ASEAN Consumer Law Harmonisation and Cooperation: Backdrop and Overarching Perspectives
Luke Nottage, Justin Malbon, Jeannie Marie Paterson and Caron Beaton-Wells, "ASEAN Consumer Law Harmonisation and Cooperation: Achievements and Challenges", Cambridge University Press (Forthcoming)
36 Pages Posted: 4 Jun 2019
Date Written: June 3, 2019
This paper is adapted mainly from the manuscript version of the introductory chapter for the forthcoming Cambridge University Press volume, ASEAN Consumer Law Harmonisation and Cooperation: Achievements and Challenges, by Luke Nottage, Justin Malbon, Jeannie Marie Paterson and Caron Beaton-Wells. Included in the series on “Integration Through Law: The Role of Law and the Rule of Law in ASEAN Integration”, our book is the first Western-language research monograph detailing significant developments in consumer law and policy across the Association of Southeast Asian Nations, underpinned by a growing middle class and implementation of the ASEAN Economic Community from 2016. Eight chapters examine consumer law topics within ASEAN member states (such as product safety and consumer contracts) and across them (financial and health services), as well as the interface with competition law and the nature of ASEAN as a unique and evolving international organisation. Insights are included from extensive fieldwork by the four authors, partly through several consultancies for the ASEAN Secretariat over 2013-5, to provide a reliable, contextual and up-to-date analysis of consumer law and policy development across the region. The volume also draws on and contributes to theories of law and development in multiple fields, including comparative law (with references also to consumer law developments in Australia, Japan and the EU), political economy and regional studies.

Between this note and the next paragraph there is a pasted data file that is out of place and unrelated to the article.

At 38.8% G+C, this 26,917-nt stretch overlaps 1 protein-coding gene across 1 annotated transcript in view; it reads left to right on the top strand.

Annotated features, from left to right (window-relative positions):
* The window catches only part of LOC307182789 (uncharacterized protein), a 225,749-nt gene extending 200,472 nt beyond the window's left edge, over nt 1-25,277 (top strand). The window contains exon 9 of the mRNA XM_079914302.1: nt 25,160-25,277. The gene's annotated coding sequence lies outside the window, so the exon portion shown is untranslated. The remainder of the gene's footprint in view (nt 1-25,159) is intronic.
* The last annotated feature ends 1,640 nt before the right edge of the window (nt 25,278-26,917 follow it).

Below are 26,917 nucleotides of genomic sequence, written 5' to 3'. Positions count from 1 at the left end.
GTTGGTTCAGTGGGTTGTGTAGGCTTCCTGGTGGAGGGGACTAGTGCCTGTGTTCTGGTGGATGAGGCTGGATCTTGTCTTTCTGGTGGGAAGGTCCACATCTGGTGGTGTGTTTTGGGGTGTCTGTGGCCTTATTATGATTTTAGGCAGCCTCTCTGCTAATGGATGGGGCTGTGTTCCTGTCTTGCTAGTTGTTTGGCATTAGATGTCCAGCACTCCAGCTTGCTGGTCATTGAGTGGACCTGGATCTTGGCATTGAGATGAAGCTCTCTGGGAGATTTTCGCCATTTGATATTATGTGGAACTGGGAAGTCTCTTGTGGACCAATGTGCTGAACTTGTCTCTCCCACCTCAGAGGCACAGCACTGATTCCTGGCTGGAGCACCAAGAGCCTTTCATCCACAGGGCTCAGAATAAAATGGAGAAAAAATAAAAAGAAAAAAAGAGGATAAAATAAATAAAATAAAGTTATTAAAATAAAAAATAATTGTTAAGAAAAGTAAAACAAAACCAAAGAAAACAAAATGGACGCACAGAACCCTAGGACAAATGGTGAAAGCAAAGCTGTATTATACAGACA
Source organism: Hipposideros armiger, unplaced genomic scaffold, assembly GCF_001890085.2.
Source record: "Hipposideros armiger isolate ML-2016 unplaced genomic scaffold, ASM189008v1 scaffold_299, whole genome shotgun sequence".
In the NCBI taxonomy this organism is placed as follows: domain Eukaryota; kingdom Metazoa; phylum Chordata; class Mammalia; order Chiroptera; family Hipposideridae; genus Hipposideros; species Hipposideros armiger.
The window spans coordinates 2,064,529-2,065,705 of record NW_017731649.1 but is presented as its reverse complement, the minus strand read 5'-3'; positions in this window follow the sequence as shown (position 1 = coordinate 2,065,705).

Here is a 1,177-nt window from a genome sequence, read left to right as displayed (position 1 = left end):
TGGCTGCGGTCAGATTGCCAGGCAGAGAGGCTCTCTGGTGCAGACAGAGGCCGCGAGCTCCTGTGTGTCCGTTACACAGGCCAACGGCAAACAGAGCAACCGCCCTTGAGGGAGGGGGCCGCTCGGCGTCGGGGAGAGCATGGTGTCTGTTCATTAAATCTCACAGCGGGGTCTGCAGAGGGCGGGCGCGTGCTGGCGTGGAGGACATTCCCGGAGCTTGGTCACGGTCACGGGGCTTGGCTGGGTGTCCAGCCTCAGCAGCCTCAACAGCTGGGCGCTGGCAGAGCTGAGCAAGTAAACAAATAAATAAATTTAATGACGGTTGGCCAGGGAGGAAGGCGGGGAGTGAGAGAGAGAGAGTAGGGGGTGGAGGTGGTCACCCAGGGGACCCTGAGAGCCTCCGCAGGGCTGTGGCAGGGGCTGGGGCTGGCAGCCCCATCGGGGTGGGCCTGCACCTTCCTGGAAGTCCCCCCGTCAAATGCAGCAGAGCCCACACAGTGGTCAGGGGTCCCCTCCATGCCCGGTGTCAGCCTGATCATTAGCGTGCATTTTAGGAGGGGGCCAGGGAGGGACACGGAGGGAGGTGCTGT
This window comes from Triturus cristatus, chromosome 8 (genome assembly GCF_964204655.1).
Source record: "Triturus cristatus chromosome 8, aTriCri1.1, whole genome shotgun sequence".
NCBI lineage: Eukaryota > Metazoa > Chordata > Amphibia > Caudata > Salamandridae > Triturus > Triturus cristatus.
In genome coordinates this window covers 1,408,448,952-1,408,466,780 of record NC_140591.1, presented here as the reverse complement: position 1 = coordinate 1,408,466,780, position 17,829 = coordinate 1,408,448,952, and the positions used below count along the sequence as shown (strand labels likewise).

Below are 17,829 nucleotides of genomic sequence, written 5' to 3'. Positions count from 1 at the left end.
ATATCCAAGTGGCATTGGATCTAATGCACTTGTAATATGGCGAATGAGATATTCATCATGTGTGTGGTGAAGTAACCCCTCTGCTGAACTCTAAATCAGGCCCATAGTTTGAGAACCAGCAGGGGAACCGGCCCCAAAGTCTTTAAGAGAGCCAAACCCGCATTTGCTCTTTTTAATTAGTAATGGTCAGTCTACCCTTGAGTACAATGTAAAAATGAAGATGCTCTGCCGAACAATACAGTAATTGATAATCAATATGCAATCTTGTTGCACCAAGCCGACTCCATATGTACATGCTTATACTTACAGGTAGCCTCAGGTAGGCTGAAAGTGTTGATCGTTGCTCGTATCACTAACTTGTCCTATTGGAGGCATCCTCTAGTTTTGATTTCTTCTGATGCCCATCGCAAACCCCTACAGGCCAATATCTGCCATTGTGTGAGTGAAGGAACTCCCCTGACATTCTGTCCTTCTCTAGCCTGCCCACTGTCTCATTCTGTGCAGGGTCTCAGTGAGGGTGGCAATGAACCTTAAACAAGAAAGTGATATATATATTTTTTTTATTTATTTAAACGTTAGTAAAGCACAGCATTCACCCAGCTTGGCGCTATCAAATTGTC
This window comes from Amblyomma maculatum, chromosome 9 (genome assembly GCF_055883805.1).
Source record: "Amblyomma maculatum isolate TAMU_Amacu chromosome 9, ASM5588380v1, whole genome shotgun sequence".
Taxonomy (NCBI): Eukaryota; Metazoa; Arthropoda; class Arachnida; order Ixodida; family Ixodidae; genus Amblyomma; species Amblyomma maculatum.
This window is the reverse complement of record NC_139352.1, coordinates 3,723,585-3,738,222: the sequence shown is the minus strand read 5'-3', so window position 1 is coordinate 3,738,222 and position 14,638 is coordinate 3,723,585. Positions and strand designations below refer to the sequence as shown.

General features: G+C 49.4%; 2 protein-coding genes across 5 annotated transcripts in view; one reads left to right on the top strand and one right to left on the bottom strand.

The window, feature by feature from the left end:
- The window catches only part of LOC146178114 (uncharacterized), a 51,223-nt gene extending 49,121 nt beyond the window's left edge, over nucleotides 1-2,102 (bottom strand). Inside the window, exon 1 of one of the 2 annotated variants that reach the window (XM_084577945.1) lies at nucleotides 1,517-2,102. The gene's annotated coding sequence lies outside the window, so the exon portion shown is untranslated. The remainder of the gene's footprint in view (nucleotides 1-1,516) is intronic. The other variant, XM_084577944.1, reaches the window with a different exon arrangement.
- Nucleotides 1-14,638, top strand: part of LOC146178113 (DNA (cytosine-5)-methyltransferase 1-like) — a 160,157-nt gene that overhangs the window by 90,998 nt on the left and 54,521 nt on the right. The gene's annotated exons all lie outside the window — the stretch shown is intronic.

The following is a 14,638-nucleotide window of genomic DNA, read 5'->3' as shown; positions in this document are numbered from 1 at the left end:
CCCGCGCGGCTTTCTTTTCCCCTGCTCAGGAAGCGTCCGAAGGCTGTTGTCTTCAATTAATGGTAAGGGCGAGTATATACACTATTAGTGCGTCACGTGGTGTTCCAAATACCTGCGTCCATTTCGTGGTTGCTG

The introductory chapter outlines the backdrop to the achievements and challenges experienced as ASEAN has intensified its program of harmonising minimum standards of consumer protection across Southeast Asia, especially over the last decade. A key factor outlined is economic integration both among ASEAN member states and with their wider regional and global economies. Yet diversity among member states (demographics, economic development, legal and political systems, NGOs and press freedom) arguably influences the timing and extent of consumer law reform and implementation in each country. The chapter ends with summaries of the scope and key lessons of the remaining substantive chapters in the volume (examining product safety regulation, consumer contracts, financial and health services, and interaction of consumer law with competition law) as well as the concluding chapter (adding proposals for enhancing more public-private ‘shared regional value’). This paper adds (in Part 1.4.2) an adaptation of four of the theoretical perspectives elaborated in chapter 2 of the volume, to understand better the trajectory of consumer law harmonisation across Southeast Asia, and the evolving nature of ASEAN itself. These include theories of comparative regionalism, transgovernmentalism, ‘trading up’, and legal transplants.
Keywords: consumer law and policy, comparative law, Asian law, international law, free trade agreements, law reform, international organisations, regionalism, transgovernmentalism, legal transplants
JEL Classification: K10, K30
Suggested Citation: Suggested Citation